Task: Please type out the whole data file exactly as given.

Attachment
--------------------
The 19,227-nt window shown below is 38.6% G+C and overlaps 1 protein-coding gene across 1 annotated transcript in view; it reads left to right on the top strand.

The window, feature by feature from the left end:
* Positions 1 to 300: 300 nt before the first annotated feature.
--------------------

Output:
The 19,227-nt window shown below is 38.6% G+C and overlaps 1 protein-coding gene across 1 annotated transcript in view; it reads left to right on the top strand.

The window, feature by feature from the left end:
* Positions 1 to 300: 300 nt before the first annotated feature.